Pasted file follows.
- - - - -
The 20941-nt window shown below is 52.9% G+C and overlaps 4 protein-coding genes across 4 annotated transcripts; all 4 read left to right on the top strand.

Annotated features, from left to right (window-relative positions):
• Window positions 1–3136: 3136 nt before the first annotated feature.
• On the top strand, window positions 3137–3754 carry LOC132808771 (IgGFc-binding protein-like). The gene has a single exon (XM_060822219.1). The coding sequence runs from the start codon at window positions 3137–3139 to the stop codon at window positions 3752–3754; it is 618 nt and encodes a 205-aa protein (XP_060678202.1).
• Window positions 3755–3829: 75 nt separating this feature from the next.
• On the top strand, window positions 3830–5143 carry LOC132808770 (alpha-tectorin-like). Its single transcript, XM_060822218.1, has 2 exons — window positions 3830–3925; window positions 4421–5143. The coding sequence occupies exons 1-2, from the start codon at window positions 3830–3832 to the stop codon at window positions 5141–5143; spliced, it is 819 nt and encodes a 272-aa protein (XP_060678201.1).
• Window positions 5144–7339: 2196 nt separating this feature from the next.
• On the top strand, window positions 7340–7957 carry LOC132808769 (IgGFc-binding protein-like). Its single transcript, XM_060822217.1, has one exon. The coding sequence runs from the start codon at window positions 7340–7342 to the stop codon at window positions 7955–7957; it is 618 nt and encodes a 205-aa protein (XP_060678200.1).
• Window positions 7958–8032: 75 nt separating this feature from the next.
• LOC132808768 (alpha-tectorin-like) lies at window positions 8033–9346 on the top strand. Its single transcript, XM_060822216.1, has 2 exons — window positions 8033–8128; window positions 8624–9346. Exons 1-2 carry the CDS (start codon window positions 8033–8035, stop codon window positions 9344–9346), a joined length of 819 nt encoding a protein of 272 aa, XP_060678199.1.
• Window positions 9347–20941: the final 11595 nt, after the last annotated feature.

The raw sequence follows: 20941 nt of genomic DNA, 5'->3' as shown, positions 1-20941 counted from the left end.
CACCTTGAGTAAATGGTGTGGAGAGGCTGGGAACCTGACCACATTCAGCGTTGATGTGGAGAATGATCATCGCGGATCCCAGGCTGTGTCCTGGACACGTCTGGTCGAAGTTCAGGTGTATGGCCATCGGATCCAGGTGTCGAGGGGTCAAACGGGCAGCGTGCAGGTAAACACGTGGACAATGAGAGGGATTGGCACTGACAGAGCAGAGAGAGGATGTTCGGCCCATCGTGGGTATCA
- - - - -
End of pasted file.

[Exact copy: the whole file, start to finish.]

The 20941-nt window shown below is 52.9% G+C and overlaps 4 protein-coding genes across 4 annotated transcripts; all 4 read left to right on the top strand.

Annotated features, from left to right (window-relative positions):
• Window positions 1–3136: 3136 nt before the first annotated feature.
• On the top strand, window positions 3137–3754 carry LOC132808771 (IgGFc-binding protein-like). The gene has a single exon (XM_060822219.1). The coding sequence runs from the start codon at window positions 3137–3139 to the stop codon at window positions 3752–3754; it is 618 nt and encodes a 205-aa protein (XP_060678202.1).
• Window positions 3755–3829: 75 nt separating this feature from the next.
• On the top strand, window positions 3830–5143 carry LOC132808770 (alpha-tectorin-like). Its single transcript, XM_060822218.1, has 2 exons — window positions 3830–3925; window positions 4421–5143. The coding sequence occupies exons 1-2, from the start codon at window positions 3830–3832 to the stop codon at window positions 5141–5143; spliced, it is 819 nt and encodes a 272-aa protein (XP_060678201.1).
• Window positions 5144–7339: 2196 nt separating this feature from the next.
• On the top strand, window positions 7340–7957 carry LOC132808769 (IgGFc-binding protein-like). Its single transcript, XM_060822217.1, has one exon. The coding sequence runs from the start codon at window positions 7340–7342 to the stop codon at window positions 7955–7957; it is 618 nt and encodes a 205-aa protein (XP_060678200.1).
• Window positions 7958–8032: 75 nt separating this feature from the next.
• LOC132808768 (alpha-tectorin-like) lies at window positions 8033–9346 on the top strand. Its single transcript, XM_060822216.1, has 2 exons — window positions 8033–8128; window positions 8624–9346. Exons 1-2 carry the CDS (start codon window positions 8033–8035, stop codon window positions 9344–9346), a joined length of 819 nt encoding a protein of 272 aa, XP_060678199.1.
• Window positions 9347–20941: the final 11595 nt, after the last annotated feature.

The raw sequence follows: 20941 nt of genomic DNA, 5'->3' as shown, positions 1-20941 counted from the left end.
CACCTTGAGTAAATGGTGTGGAGAGGCTGGGAACCTGACCACATTCAGCGTTGATGTGGAGAATGATCATCGCGGATCCCAGGCTGTGTCCTGGACACGTCTGGTCGAAGTTCAGGTGTATGGCCATCGGATCCAGGTGTCGAGGGGTCAAACGGGCAGCGTGCAGGTAAACACGTGGACAATGAGAGGGATTGGCACTGACAGAGCAGAGAGAGGATGTTCGGCCCATCGTGGGTATCA